On the CBC political panel I share with Moe Sihota and Erin Chutter, the latest polls was the only topic and Moe suggested that Campbell still has two years to get things right. I suspect that answer was more a warning to the party he’s president of than a statement of belief. He suggested that Campbell might come up with a popular move, such as, he suggested, making mortgage payments tax deductible. Apart from the fact that since only the provincial share of income tax would be involved, thus a fairly modest amount, it’s easily handled by the NDP saying “we’ll do the same.”

It has been truly said — the putative authors are many — “In politics, six weeks is an eternity.” The problem the Liberals have is that not only must they come up with policies that appeal, but ones that block out the bad things that have happened. For that to happen, those bad things have to be buried in the past. Unfortunately for the Liberals, those bad things reappear anytime a voter buys something and pays the HST. It’s not just the hated tax, it’s the history of that tax. The HST not only reminds voters that they don’t like the tax but that the government lied to them.

Without intending cynicism, politicians are always “economical with the truth.” And the public expects that. They understand that politicians polish the apple, hire expensive spin doctors and only put out bad news on Friday afternoon when the media is in its pre-weekend tippling mode. What voters will not put up with is policy that was snuck by them and based on flat out prevarication. The leaking of the ministry policy paper that Finance Minister Colin Hansen saw two months before the election statement that HST wasn’t even on the radar, has created an open political sore that no ointment can cure.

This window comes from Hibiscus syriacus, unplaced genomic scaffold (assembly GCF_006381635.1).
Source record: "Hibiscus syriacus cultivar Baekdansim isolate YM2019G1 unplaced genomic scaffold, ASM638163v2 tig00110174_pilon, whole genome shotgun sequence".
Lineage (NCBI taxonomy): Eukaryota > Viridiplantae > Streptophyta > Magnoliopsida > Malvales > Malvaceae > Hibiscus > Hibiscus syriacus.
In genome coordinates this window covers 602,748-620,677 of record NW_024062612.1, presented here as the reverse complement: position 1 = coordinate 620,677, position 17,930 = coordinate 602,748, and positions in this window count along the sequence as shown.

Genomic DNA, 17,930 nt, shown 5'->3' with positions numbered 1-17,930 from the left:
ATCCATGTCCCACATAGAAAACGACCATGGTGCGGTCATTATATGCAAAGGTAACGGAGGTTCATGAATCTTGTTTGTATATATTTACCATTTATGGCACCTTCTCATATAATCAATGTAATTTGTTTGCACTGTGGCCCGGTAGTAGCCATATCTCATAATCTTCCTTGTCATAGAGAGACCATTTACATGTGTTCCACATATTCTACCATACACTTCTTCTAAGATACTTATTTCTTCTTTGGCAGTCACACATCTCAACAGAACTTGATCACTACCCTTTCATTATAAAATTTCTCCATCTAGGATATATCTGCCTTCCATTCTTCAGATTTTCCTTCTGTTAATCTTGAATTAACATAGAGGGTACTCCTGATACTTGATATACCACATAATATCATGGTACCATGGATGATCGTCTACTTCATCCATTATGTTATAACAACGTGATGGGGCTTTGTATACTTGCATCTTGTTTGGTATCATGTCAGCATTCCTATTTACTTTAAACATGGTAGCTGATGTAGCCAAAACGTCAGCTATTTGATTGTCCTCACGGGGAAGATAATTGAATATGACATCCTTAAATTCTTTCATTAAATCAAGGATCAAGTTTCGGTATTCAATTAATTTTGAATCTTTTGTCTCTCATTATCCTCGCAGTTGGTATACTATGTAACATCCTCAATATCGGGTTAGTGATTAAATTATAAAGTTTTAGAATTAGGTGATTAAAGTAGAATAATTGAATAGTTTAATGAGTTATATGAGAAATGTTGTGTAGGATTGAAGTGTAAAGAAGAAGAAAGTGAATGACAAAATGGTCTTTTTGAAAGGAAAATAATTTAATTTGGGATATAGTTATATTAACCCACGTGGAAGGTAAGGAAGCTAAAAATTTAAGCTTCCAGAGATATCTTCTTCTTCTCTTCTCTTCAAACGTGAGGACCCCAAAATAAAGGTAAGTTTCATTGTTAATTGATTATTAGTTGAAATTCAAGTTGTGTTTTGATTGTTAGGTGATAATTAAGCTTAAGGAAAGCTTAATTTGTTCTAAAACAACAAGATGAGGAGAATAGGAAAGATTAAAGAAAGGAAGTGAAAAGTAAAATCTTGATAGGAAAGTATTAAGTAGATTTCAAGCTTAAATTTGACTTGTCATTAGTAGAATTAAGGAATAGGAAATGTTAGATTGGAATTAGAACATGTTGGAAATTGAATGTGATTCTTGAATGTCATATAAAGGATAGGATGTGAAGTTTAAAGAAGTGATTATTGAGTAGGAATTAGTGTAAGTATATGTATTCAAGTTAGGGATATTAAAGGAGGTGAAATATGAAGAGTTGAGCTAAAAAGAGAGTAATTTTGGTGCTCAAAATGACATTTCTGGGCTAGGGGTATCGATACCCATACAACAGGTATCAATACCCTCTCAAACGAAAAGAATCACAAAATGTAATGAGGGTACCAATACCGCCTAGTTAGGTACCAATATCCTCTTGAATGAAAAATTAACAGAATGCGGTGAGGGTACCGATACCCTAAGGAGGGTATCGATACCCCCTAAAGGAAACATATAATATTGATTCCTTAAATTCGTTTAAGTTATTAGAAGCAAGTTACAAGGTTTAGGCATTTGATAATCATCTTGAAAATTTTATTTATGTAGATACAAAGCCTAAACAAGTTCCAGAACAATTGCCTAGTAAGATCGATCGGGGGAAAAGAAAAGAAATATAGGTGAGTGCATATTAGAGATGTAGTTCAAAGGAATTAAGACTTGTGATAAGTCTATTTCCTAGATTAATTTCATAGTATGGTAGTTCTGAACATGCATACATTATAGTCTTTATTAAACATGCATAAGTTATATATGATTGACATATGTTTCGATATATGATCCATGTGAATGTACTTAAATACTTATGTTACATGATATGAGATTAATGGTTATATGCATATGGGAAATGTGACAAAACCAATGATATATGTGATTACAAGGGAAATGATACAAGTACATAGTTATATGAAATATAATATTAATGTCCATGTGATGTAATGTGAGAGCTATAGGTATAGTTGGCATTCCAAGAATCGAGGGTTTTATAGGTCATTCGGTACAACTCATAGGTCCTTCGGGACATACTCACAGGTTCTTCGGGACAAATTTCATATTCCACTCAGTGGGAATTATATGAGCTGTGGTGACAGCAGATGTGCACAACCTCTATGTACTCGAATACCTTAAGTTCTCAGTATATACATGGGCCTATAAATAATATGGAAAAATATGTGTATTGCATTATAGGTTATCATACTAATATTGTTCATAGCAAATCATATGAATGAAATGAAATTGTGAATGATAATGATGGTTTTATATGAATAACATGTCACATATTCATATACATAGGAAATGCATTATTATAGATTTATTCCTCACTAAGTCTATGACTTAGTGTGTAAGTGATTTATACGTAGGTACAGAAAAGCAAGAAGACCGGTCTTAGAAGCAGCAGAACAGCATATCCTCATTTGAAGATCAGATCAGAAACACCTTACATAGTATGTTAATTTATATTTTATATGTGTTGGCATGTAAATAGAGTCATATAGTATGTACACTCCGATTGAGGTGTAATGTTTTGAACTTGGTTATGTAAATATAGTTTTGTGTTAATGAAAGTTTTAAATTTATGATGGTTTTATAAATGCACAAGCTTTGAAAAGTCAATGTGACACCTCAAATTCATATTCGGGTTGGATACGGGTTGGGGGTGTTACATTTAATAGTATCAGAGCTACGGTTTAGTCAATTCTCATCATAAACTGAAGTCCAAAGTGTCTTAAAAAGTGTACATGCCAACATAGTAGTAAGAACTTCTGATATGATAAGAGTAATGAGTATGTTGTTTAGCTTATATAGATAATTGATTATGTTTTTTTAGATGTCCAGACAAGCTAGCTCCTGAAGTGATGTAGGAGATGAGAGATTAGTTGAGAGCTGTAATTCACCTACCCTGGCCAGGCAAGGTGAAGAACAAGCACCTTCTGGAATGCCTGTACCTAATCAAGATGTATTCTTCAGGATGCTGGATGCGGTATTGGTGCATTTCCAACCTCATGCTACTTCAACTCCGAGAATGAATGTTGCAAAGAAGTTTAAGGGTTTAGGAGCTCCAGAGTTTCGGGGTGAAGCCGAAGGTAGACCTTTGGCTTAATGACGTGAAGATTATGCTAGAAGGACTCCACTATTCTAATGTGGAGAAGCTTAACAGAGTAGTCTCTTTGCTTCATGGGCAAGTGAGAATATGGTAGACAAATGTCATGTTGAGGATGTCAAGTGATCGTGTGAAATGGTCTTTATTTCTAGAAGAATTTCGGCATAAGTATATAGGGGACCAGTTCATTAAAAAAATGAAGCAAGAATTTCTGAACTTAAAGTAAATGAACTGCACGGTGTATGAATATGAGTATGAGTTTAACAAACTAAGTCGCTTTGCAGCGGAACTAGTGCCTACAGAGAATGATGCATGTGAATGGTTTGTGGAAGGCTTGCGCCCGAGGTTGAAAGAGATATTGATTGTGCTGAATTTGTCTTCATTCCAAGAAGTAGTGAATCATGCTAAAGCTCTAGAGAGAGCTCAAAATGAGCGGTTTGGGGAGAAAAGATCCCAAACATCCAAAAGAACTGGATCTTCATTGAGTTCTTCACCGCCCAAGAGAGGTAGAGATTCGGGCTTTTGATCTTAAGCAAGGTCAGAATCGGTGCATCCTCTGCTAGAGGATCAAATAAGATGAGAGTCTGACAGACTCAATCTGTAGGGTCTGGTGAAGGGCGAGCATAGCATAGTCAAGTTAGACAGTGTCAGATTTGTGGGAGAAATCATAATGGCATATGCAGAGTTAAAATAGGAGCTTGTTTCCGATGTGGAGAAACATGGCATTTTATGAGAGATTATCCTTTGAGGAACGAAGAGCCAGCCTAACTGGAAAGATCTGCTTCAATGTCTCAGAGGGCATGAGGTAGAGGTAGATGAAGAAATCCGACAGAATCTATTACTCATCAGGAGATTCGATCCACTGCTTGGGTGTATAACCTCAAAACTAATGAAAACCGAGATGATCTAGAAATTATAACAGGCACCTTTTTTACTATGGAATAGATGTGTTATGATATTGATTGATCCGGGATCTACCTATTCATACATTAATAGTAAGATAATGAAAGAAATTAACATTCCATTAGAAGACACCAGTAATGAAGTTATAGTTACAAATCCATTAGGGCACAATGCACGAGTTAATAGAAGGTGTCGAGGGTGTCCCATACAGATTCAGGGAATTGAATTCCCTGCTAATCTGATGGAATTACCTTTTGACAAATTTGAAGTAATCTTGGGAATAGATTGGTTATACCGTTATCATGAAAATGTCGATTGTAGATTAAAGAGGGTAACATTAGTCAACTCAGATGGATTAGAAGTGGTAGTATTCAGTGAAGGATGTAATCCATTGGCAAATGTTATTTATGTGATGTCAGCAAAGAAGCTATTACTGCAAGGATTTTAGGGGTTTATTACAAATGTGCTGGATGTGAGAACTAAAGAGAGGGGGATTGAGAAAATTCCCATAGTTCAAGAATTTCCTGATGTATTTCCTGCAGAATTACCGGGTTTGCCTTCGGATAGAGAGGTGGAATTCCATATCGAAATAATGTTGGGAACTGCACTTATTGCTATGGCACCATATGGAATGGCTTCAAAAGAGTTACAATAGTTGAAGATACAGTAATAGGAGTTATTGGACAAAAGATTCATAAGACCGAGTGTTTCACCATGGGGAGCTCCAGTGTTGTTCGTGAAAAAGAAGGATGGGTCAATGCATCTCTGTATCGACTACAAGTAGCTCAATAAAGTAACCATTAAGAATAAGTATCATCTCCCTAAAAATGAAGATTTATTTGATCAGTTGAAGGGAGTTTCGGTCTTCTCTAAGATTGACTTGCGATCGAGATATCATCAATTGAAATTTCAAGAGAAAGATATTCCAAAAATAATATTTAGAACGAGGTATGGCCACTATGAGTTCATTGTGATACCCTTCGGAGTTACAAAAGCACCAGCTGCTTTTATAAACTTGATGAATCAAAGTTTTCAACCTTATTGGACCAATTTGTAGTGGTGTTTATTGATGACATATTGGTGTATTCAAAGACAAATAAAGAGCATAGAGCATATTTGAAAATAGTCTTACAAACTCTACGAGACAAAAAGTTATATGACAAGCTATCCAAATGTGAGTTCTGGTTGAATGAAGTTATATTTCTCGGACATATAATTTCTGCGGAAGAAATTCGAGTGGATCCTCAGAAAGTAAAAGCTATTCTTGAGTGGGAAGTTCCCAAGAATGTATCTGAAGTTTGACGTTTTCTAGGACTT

But there’s more. This blatant untruth, of which voters are constantly reminded, also reminds them about other government, which is to say Gordon Campbell, deceits about the privatization of BC Rail, the size of the budget deficit, the fish farm issue and impacts of his energy policy. These would not be ongoing issues but are secured to the next campaign because of the premier’s utter lack of credibility of which these past events are resuscitated.

Then there is the Basi-Virk trial, which promises to have lots of ongoing reminders of government, ahem, shortcomings.

Prescription for survival

What should the Liberals do?

Just what Bennett Sr., Bill Vander Zalm, Brian Mulroney and the 1991 NDP failed to do — put the party first and fight not to win an election (though God knows what can happen in B.C. politics) but to have a viable party available to be a strong opposition and government-in-waiting.

One cannot leave this subject without speculating whether a new party might come out of the political fog. The opportunity is certainly there — there is a political collapse happening and politics, no less than nature, abhors a vacuum.

At this writing, however, it doesn’t seem to be happening. We hear rumbles from the Conservative party, which doesn’t seem to understand that the vacuum is not at the right but in the centre. Those who run this tiny gaggle of failed politicos and wannabes seem oblivious to the fact that any party connected by even an invisible thread to Stephen Harper & Co. is a bad political joke in these parts.

My way out long shot?

John Cummins and Vicki Huntington start a party clearly of the centre, thus resurrecting the late but now much lamented B.C. Social Credit party.